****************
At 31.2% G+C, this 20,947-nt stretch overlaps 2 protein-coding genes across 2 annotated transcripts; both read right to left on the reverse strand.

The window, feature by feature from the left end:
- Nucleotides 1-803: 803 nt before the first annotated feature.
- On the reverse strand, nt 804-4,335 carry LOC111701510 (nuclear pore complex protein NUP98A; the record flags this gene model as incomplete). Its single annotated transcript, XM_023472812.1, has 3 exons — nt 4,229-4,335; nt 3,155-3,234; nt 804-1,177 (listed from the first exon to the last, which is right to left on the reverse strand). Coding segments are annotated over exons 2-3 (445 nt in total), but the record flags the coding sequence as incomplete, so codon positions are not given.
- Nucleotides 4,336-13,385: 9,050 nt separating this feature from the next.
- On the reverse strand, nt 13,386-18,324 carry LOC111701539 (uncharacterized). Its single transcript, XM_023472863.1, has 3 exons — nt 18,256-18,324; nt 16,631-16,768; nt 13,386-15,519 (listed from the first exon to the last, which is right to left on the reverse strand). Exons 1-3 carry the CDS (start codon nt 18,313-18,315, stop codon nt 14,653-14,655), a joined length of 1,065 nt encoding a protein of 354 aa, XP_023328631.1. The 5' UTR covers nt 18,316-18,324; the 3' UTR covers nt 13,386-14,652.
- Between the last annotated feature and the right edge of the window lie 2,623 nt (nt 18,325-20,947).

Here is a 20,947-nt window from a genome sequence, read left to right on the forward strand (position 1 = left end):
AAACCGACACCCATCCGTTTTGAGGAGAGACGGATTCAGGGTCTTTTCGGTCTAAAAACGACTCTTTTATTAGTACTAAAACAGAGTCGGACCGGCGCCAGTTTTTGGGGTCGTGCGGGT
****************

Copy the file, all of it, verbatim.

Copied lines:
At 31.2% G+C, this 20,947-nt stretch overlaps 2 protein-coding genes across 2 annotated transcripts; both read right to left on the reverse strand.

The window, feature by feature from the left end:
- Nucleotides 1-803: 803 nt before the first annotated feature.
- On the reverse strand, nt 804-4,335 carry LOC111701510 (nuclear pore complex protein NUP98A; the record flags this gene model as incomplete). Its single annotated transcript, XM_023472812.1, has 3 exons — nt 4,229-4,335; nt 3,155-3,234; nt 804-1,177 (listed from the first exon to the last, which is right to left on the reverse strand). Coding segments are annotated over exons 2-3 (445 nt in total), but the record flags the coding sequence as incomplete, so codon positions are not given.
- Nucleotides 4,336-13,385: 9,050 nt separating this feature from the next.
- On the reverse strand, nt 13,386-18,324 carry LOC111701539 (uncharacterized). Its single transcript, XM_023472863.1, has 3 exons — nt 18,256-18,324; nt 16,631-16,768; nt 13,386-15,519 (listed from the first exon to the last, which is right to left on the reverse strand). Exons 1-3 carry the CDS (start codon nt 18,313-18,315, stop codon nt 14,653-14,655), a joined length of 1,065 nt encoding a protein of 354 aa, XP_023328631.1. The 5' UTR covers nt 18,316-18,324; the 3' UTR covers nt 13,386-14,652.
- Between the last annotated feature and the right edge of the window lie 2,623 nt (nt 18,325-20,947).

Here is a 20,947-nt window from a genome sequence, read left to right on the forward strand (position 1 = left end):
AAACCGACACCCATCCGTTTTGAGGAGAGACGGATTCAGGGTCTTTTCGGTCTAAAAACGACTCTTTTATTAGTACTAAAACAGAGTCGGACCGGCGCCAGTTTTTGGGGTCGTGCGGGT